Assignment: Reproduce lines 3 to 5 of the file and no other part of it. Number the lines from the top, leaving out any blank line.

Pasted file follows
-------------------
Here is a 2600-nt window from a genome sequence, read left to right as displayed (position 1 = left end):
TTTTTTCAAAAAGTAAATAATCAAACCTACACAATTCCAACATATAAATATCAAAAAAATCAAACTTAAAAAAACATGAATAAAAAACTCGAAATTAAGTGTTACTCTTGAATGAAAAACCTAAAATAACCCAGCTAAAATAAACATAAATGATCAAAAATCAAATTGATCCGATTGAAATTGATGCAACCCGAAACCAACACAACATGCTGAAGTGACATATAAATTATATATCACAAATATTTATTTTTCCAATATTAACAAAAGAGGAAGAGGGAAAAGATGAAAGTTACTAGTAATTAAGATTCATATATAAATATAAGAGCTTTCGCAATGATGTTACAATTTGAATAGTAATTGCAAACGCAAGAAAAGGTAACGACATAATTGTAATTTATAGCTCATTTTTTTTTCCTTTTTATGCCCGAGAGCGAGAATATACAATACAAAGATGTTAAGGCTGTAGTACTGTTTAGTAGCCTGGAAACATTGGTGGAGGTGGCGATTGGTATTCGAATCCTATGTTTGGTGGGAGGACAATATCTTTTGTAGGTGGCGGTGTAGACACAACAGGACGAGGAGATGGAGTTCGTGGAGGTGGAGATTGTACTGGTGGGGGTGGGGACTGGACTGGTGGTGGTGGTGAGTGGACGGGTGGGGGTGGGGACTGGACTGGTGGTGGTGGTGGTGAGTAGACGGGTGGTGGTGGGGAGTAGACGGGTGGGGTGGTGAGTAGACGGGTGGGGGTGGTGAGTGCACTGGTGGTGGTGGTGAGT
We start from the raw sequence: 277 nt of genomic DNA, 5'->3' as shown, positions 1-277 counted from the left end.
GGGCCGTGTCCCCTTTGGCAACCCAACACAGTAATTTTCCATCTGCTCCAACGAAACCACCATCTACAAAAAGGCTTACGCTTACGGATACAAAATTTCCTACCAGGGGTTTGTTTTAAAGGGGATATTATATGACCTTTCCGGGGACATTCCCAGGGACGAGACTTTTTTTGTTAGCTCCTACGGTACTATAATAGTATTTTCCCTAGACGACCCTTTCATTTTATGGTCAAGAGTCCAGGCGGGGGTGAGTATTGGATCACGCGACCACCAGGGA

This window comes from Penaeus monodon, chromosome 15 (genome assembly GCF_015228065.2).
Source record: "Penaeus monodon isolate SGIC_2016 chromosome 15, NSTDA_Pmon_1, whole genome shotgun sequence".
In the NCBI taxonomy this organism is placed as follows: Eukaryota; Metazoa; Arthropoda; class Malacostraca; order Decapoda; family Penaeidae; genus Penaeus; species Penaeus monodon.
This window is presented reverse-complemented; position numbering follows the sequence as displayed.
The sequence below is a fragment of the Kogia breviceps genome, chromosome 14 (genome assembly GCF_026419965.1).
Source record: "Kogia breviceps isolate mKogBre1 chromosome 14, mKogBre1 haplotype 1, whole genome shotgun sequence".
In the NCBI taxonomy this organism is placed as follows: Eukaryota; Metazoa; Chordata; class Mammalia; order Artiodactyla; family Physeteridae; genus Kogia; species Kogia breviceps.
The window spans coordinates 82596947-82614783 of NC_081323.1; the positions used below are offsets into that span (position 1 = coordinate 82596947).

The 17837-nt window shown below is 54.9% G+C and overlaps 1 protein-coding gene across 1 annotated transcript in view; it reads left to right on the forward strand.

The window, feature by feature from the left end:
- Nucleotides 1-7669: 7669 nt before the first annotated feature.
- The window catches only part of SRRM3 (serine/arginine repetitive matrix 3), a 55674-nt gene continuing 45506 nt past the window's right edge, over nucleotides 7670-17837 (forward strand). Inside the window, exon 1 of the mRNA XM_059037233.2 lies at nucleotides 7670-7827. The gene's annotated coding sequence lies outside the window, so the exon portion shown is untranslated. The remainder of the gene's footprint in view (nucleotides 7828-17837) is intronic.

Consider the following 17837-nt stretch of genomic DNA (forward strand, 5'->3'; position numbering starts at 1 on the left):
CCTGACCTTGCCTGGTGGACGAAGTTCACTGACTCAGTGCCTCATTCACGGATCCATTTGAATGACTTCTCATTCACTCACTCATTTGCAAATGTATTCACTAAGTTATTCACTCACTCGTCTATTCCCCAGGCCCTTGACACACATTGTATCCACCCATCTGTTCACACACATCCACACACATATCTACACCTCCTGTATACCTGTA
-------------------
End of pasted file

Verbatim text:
We start from the raw sequence: 277 nt of genomic DNA, 5'->3' as shown, positions 1-277 counted from the left end.
GGGCCGTGTCCCCTTTGGCAACCCAACACAGTAATTTTCCATCTGCTCCAACGAAACCACCATCTACAAAAAGGCTTACGCTTACGGATACAAAATTTCCTACCAGGGGTTTGTTTTAAAGGGGATATTATATGACCTTTCCGGGGACATTCCCAGGGACGAGACTTTTTTTGTTAGCTCCTACGGTACTATAATAGTATTTTCCCTAGACGACCCTTTCATTTTATGGTCAAGAGTCCAGGCGGGGGTGAGTATTGGATCACGCGACCACCAGGGA

This window comes from Penaeus monodon, chromosome 15 (genome assembly GCF_015228065.2).